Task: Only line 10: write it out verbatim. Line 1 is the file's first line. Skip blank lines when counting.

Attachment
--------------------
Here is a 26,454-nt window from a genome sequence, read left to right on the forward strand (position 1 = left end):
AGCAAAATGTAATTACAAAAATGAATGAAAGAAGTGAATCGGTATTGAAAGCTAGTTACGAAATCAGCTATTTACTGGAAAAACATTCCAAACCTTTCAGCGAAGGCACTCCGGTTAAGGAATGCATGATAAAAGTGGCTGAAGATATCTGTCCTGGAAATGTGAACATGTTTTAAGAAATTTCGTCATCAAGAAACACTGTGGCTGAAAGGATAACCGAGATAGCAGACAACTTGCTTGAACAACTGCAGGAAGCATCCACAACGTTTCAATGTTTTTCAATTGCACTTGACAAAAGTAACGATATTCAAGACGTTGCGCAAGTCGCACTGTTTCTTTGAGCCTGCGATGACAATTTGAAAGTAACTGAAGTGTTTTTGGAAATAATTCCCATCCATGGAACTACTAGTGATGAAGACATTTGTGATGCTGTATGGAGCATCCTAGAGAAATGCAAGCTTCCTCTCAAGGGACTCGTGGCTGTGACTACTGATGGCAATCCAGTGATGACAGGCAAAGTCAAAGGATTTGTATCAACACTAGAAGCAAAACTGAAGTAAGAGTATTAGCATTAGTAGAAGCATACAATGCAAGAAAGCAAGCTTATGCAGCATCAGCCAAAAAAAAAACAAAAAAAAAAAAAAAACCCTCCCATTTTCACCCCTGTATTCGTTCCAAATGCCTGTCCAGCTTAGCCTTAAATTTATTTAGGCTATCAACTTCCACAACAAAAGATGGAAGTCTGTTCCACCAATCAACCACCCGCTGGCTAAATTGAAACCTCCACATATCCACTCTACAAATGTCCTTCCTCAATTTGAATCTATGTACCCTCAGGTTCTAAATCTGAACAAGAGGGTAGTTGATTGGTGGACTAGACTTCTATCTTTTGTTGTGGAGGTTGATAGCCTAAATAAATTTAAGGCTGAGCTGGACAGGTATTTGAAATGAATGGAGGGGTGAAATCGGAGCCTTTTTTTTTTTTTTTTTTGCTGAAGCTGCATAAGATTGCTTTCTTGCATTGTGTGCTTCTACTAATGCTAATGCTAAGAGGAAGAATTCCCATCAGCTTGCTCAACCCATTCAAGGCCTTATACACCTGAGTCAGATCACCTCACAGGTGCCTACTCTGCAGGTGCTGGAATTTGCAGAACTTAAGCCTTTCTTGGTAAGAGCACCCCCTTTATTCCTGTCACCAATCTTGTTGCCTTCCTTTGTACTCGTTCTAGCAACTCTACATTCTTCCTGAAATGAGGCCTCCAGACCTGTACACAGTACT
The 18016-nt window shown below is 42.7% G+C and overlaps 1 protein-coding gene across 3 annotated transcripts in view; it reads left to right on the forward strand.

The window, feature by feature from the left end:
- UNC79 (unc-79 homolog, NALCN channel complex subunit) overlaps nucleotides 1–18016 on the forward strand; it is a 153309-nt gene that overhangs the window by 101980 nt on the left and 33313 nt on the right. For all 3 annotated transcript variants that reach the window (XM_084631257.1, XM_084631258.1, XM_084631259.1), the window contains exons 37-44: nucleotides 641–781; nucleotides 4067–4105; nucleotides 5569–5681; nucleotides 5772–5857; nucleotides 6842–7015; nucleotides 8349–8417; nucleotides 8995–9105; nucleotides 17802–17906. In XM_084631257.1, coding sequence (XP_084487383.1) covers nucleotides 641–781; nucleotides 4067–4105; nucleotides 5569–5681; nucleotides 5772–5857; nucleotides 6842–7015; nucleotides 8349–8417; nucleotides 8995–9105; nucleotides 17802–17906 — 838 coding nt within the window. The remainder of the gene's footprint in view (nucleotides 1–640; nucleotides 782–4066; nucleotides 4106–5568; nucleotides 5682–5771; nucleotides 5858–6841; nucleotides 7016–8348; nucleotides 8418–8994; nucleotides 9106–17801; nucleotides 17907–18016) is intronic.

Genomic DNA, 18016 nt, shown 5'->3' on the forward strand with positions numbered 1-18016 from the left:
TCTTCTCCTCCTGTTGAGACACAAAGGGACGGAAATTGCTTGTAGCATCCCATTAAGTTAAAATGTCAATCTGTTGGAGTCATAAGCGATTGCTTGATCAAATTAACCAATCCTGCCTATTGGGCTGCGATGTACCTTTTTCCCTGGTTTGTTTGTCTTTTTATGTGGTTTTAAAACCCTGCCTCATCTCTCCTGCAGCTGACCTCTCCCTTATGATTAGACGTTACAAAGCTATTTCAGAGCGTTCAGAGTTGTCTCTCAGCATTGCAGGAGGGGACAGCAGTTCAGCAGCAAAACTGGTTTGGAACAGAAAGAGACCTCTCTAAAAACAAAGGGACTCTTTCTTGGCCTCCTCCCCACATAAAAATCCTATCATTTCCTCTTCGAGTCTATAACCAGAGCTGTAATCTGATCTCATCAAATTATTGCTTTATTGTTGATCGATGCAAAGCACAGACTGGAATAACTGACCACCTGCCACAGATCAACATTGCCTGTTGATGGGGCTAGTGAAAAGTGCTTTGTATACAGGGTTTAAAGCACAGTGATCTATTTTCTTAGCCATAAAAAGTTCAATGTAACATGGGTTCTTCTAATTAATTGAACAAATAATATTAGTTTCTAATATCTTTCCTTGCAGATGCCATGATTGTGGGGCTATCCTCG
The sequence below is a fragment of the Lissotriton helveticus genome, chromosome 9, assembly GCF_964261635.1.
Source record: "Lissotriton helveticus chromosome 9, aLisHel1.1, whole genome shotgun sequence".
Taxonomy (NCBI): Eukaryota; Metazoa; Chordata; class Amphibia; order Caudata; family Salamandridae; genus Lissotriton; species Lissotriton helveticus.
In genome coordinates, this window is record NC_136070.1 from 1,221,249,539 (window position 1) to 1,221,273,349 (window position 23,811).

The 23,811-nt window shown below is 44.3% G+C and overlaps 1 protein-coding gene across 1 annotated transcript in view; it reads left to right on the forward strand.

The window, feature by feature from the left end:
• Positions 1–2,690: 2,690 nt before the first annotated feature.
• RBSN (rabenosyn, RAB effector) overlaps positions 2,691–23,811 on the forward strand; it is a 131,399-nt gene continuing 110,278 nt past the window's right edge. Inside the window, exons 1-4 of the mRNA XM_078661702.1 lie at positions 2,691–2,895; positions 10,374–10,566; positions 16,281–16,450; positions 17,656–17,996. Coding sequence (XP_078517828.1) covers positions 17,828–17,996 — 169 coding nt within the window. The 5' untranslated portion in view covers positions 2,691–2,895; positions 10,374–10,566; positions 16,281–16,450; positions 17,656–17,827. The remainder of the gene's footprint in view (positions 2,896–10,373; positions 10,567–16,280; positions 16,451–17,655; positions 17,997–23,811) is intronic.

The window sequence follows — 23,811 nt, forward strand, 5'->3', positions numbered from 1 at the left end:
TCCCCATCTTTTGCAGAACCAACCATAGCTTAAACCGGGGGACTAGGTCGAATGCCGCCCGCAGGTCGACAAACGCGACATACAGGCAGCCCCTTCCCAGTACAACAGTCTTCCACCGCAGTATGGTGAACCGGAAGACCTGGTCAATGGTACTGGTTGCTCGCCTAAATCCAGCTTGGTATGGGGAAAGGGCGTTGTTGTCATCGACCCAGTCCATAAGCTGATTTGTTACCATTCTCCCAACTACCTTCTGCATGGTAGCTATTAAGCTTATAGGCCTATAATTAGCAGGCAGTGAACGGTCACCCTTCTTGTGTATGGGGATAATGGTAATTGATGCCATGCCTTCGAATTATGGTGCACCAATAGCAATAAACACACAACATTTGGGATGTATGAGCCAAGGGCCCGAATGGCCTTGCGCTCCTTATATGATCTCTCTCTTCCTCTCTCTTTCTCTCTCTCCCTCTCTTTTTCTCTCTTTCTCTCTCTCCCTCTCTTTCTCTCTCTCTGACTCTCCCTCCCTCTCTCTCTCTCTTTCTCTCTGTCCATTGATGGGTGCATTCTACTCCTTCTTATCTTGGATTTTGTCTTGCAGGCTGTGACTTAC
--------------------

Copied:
Taxonomy (NCBI): Eukaryota; Metazoa; Chordata; class Amphibia; order Caudata; family Salamandridae; genus Lissotriton; species Lissotriton helveticus.